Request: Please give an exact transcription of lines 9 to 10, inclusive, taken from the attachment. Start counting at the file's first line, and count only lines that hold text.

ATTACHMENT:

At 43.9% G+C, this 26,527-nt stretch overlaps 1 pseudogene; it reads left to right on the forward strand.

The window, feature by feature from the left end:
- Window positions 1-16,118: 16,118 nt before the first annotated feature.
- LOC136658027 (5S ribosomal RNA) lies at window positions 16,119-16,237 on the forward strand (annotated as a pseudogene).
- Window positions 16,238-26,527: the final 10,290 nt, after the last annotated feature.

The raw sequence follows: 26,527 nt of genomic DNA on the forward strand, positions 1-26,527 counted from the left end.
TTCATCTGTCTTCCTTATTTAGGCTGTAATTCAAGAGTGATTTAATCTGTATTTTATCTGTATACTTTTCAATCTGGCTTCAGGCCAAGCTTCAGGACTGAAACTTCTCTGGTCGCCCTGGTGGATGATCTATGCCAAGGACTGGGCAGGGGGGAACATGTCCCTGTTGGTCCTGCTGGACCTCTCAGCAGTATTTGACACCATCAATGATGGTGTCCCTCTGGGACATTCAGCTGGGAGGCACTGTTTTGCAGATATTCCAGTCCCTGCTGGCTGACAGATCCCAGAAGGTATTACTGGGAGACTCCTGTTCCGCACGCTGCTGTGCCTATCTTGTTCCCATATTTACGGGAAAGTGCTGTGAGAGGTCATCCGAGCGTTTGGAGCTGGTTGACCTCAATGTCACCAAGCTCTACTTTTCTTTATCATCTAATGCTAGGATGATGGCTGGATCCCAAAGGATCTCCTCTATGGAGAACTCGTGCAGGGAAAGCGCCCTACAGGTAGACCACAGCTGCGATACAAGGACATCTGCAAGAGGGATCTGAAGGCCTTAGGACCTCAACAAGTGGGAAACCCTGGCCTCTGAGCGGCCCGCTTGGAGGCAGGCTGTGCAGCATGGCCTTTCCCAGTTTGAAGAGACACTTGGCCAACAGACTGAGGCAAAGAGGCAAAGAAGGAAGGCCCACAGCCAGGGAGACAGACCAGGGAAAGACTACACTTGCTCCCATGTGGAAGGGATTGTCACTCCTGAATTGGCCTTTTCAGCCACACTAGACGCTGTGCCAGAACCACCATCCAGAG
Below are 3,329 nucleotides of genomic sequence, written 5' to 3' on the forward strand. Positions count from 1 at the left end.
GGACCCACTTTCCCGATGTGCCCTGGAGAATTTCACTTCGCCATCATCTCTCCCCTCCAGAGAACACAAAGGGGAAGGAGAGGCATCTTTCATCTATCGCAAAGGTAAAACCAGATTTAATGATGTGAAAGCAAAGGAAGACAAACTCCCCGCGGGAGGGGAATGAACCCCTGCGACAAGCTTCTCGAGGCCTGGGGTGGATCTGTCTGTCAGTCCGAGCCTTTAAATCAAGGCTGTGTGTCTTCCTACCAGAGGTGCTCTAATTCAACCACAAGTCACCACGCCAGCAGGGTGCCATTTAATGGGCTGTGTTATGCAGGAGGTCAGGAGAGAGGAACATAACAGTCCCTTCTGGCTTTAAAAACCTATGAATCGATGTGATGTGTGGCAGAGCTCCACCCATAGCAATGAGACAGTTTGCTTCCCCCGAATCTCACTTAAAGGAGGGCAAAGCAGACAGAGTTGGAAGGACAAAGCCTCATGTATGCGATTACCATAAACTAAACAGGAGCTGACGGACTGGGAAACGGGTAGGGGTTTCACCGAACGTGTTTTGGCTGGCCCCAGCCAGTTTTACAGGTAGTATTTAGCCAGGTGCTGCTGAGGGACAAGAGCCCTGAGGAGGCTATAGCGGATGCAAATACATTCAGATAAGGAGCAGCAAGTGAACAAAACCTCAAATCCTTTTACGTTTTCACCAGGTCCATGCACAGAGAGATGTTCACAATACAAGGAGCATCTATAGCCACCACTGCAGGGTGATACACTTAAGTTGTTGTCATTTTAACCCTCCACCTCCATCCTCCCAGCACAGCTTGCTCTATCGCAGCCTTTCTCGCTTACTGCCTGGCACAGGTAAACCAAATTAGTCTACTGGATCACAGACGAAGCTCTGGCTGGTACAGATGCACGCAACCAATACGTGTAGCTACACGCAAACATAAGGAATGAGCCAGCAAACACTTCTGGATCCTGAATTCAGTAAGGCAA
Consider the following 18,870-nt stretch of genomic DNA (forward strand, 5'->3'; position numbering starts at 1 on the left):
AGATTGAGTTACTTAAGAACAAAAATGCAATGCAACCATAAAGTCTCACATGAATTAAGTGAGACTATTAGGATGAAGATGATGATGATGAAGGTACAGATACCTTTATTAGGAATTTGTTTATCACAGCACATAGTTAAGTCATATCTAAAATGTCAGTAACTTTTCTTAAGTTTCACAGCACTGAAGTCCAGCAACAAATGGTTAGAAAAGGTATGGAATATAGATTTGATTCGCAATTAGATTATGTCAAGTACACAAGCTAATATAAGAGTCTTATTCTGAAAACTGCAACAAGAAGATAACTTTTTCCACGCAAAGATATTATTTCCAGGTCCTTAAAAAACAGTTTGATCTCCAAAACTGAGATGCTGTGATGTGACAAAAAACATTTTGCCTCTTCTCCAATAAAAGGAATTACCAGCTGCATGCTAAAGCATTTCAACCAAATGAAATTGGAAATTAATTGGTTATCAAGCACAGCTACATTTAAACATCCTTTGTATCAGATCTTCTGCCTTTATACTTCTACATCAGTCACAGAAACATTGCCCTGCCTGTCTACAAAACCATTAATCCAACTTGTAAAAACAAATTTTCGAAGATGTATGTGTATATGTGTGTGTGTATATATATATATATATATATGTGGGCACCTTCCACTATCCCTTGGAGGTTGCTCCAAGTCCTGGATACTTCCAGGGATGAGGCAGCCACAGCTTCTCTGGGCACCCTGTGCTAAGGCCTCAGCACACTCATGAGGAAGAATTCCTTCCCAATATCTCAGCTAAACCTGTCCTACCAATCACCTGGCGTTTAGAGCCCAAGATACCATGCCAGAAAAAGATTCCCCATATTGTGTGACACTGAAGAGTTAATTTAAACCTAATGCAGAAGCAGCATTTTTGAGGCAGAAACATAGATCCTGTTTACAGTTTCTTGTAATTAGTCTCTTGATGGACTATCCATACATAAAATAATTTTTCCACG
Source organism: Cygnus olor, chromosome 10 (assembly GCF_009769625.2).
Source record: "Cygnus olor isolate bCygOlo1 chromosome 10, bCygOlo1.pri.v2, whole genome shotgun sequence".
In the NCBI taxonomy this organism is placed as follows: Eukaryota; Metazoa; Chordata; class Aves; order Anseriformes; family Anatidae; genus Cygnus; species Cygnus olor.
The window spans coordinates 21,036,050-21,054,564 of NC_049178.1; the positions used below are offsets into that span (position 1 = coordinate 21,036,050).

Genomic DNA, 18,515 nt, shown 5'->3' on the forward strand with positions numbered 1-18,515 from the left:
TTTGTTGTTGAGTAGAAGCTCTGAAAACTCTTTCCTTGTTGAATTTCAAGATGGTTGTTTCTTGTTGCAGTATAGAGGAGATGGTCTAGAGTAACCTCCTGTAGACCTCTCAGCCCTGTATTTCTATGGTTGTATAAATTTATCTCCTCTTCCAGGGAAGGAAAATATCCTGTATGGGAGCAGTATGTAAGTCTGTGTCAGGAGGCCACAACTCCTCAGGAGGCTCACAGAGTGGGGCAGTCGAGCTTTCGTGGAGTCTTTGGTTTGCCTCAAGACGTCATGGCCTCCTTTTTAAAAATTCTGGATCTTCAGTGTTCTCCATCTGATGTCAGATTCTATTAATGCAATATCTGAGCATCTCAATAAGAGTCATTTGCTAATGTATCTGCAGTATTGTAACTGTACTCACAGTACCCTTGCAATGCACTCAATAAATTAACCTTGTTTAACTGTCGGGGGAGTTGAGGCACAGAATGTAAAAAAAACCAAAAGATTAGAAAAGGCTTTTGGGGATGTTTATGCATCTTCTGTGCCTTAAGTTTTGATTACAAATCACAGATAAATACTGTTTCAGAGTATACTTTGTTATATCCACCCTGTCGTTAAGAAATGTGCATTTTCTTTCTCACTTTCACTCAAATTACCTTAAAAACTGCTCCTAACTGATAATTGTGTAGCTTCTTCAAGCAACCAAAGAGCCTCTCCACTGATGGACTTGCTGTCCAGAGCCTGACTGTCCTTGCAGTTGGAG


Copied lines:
GGACCCACTTTCCCGATGTGCCCTGGAGAATTTCACTTCGCCATCATCTCTCCCCTCCAGAGAACACAAAGGGGAAGGAGAGGCATCTTTCATCTATCGCAAAGGTAAAACCAGATTTAATGATGTGAAAGCAAAGGAAGACAAACTCCCCGCGGGAGGGGAATGAACCCCTGCGACAAGCTTCTCGAGGCCTGGGGTGGATCTGTCTGTCAGTCCGAGCCTTTAAATCAAGGCTGTGTGTCTTCCTACCAGAGGTGCTCTAATTCAACCACAAGTCACCACGCCAGCAGGGTGCCATTTAATGGGCTGTGTTATGCAGGAGGTCAGGAGAGAGGAACATAACAGTCCCTTCTGGCTTTAAAAACCTATGAATCGATGTGATGTGTGGCAGAGCTCCACCCATAGCAATGAGACAGTTTGCTTCCCCCGAATCTCACTTAAAGGAGGGCAAAGCAGACAGAGTTGGAAGGACAAAGCCTCATGTATGCGATTACCATAAACTAAACAGGAGCTGACGGACTGGGAAACGGGTAGGGGTTTCACCGAACGTGTTTTGGCTGGCCCCAGCCAGTTTTACAGGTAGTATTTAGCCAGGTGCTGCTGAGGGACAAGAGCCCTGAGGAGGCTATAGCGGATGCAAATACATTCAGATAAGGAGCAGCAAGTGAACAAAACCTCAAATCCTTTTACGTTTTCACCAGGTCCATGCACAGAGAGATGTTCACAATACAAGGAGCATCTATAGCCACCACTGCAGGGTGATACACTTAAGTTGTTGTCATTTTAACCCTCCACCTCCATCCTCCCAGCACAGCTTGCTCTATCGCAGCCTTTCTCGCTTACTGCCTGGCACAGGTAAACCAAATTAGTCTACTGGATCACAGACGAAGCTCTGGCTGGTACAGATGCACGCAACCAATACGTGTAGCTACACGCAAACATAAGGAATGAGCCAGCAAACACTTCTGGATCCTGAATTCAGTAAGGCAA
Consider the following 18,870-nt stretch of genomic DNA (forward strand, 5'->3'; position numbering starts at 1 on the left):